“I didn’t have time to write a short letter, so I wrote a long one instead.” – Mark Twain
Ensure that your content conveys what you want to say in a crystal clear fashion. Content should be crisp to retain reader’s interest. Good writing is defined by its clarity. When writing content, do multiple revisions until a crisp and polished final version emerges. Choose the right marketing vehicles to get the content to reach your target audience. For example, instead of writing a 100 page training document, record a training video. If you are recording a training video to educate your customer about a complicated product think about how you can divide it up into smaller chunks.
Key questions to ask to keep your Content Succinct
- What is the marketing vehicle that will get your message across crisply to your prospects and customers?
- How do you retain and foster the interest level of your target audience by keeping your content crisp?
“Most people read online by scanning the page for individual words or phrases, headings and other visual cues.” – Darren Rowse
Your customers and prospects are bombarded with information in this digital age. Ensure that your content is scannable quickly so that your target audience will benefit from the huge investment you have already made to create and market your content. Use lists and bullet points to make it easy for your readers to digest your content. Leverage a variety of media options available to get your message across to your readers. Photos and video are a great way to enrich your customer’s and prospect’s experience. Offer checklists for your prospects instead of a sales brochure. For example, create a checklist of ’10 Things to Consider when purchasing your server’ for your prospects.
Read Darren Rowse’s Scannable Content, Daniel Scocco’s How to Write Scannable Content: A 6-Step Approach and Five ways to make a scannable Web page.
Key questions to ask to keep your Content Scannable
- Is it possible for your customers and prospects to quickly look over your content?
- Can your customers and prospects get the main points and identify what is the call-for-action in your content?
Steak & Sizzle
“Sell with Sizzle, Sustain with Steak.” – Erik J. Barzeski
One of the common expressions in marketing is “Sell the sizzle, not the steak.” It implies that the goal of a marketing message is to excite the customer. Today customers and prospects are very information savvy. You can’t just “WoW” them with sizzle. In order to persuade them with your content, you need both steak and sizzle. Steak/Substance is the meat of the content and the message that you are trying to get across. Sizzle is the structure and style that constitute the packaging of your content. It doesn’t matter how good your content is. You need to dress it up so it sounds, feels and looks appealing to your target audience. Include visuals in your presentation so it is appealing to the eye. Your website should have an uncluttered look. Your marketing videos should be short and informative as opposed to long and sounding pitchy.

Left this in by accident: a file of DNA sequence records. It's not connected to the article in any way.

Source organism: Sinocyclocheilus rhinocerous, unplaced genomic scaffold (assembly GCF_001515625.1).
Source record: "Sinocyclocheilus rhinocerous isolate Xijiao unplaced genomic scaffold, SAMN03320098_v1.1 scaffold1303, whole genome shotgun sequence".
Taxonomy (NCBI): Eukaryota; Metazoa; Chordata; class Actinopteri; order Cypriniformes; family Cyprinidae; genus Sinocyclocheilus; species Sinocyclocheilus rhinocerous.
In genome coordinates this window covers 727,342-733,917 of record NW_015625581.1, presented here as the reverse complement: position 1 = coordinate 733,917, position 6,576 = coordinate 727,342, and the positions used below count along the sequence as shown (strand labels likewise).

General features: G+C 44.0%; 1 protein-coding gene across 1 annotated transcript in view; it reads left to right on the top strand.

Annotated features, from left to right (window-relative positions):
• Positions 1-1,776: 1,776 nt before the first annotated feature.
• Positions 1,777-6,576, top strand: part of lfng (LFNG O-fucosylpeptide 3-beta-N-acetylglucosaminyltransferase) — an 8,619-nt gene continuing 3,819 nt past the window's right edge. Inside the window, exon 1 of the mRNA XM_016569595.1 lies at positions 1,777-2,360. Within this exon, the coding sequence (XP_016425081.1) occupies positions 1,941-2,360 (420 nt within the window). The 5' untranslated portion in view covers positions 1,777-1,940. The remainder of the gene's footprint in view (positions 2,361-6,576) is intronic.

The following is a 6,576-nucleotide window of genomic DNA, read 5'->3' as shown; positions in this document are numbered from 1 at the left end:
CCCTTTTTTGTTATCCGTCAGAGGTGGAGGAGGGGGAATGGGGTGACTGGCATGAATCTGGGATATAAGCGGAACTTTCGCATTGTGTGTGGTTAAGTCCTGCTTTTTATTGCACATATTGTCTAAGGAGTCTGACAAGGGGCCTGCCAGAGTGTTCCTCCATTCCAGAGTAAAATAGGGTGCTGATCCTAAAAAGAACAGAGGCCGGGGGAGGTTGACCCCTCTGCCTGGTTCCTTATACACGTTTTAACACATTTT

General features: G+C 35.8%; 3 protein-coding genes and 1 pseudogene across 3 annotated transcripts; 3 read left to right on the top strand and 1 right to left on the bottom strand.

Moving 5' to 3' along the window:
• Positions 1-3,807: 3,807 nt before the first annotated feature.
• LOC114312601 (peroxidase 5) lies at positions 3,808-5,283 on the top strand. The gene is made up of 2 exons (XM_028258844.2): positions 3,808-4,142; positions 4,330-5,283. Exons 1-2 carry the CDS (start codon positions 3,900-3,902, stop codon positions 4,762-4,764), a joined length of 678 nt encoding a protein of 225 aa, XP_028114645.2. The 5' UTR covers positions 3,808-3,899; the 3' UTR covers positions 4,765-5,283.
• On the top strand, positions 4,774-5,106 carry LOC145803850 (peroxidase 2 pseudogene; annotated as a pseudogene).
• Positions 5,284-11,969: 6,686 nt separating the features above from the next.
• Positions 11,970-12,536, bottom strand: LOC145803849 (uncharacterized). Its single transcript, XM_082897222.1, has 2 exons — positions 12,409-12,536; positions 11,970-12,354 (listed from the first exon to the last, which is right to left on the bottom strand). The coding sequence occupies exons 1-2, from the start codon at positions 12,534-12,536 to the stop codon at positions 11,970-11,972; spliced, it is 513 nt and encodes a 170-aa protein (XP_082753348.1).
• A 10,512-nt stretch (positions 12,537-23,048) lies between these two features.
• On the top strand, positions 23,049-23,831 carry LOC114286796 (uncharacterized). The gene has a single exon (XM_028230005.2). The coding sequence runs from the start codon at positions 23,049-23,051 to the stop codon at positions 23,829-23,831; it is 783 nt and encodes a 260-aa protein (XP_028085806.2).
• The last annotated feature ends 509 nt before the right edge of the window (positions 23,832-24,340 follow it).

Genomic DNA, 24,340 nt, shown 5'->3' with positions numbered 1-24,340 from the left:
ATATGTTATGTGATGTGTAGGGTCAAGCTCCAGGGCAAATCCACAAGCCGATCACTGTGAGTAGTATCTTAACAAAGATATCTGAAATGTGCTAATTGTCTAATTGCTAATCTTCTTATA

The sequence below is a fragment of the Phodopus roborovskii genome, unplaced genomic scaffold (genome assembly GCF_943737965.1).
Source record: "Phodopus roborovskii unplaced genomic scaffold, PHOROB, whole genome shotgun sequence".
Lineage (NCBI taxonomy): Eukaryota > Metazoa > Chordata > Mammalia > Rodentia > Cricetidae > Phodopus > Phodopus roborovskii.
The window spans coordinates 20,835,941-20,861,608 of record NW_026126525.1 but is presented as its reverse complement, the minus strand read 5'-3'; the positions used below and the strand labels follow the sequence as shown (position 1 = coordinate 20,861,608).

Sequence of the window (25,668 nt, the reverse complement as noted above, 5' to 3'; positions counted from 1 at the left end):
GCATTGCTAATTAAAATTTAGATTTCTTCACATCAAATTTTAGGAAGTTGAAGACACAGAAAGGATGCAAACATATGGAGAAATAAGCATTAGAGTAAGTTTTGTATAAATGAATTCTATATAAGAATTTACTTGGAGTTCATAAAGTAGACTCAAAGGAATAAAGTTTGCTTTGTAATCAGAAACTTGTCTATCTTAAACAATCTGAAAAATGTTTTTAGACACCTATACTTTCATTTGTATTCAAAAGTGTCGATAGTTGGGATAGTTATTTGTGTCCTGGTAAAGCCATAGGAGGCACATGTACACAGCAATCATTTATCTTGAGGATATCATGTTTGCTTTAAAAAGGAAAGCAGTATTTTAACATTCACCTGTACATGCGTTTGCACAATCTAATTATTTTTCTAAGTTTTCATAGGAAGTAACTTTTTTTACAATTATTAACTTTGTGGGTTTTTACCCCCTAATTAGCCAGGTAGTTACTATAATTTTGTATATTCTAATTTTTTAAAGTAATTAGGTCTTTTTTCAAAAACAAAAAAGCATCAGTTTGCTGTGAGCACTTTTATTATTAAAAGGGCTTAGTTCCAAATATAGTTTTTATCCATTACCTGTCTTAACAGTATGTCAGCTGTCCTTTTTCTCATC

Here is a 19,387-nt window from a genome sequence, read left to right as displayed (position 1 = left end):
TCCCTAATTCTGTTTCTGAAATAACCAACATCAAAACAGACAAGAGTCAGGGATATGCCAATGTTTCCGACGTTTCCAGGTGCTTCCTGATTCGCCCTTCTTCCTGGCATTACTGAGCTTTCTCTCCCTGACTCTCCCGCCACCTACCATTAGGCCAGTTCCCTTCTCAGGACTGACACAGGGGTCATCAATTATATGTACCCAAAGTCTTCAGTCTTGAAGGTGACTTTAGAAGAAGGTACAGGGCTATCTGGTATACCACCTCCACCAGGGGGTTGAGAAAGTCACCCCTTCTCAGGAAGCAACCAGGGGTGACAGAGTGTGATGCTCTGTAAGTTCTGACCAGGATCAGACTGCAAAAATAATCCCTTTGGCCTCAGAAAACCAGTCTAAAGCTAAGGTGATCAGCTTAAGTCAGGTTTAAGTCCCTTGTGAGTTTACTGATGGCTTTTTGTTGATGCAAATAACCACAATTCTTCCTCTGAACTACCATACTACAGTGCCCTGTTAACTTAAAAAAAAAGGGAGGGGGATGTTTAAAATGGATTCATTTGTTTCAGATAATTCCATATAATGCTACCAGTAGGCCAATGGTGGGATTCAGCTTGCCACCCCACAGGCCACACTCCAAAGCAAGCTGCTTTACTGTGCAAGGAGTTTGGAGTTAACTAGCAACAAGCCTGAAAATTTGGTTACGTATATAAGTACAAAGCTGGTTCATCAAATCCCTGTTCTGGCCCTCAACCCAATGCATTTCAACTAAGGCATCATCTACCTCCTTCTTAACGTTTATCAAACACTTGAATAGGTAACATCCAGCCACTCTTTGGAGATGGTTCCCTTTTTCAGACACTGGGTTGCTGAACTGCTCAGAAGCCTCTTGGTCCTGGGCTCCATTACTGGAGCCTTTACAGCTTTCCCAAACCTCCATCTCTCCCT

Key questions to ask about Steak and Sizzle for your Content
- What is the steak i.e., message you want your customer and prospects to get from your content?
- How do you sizzle up your content to attract and retain your target audience’s attention?
“Social media is not a media. The key is to listen, engage, and build relationships.” – David Alston
This list of S’s of Content Marketing will not be complete without mentioning Social Media Marketing. Marketing is not just a ‘push mode’ one way street activity any more. Don’t brush aside Social Media as just another useless hype. There are lots of resources to give you a jumpstart. Find out which types of social media you need to use to reach your target audience. Leverage social media tools to listen, converse, collect information, build and grow your business.
Chris Brogan’s blog Community and Social Media Business Strategy and Guy Kawaski’s The Art of Creating a Community are two great resources for insights on how to build communities. The Top 50 Social Media Blogs Of The Year and Alltop’s Social Media Category are also useful lists to explore ideas on social media.
Key questions to ask about Social Media for your Content Marketing
- Where is your target audience going to for their informational needs to listen, converse and collect information?
- Which social media tools should you leverage to reach your customers and prospects?
Over to you…
What questions do you ask when creating your Content Marketing Strategy?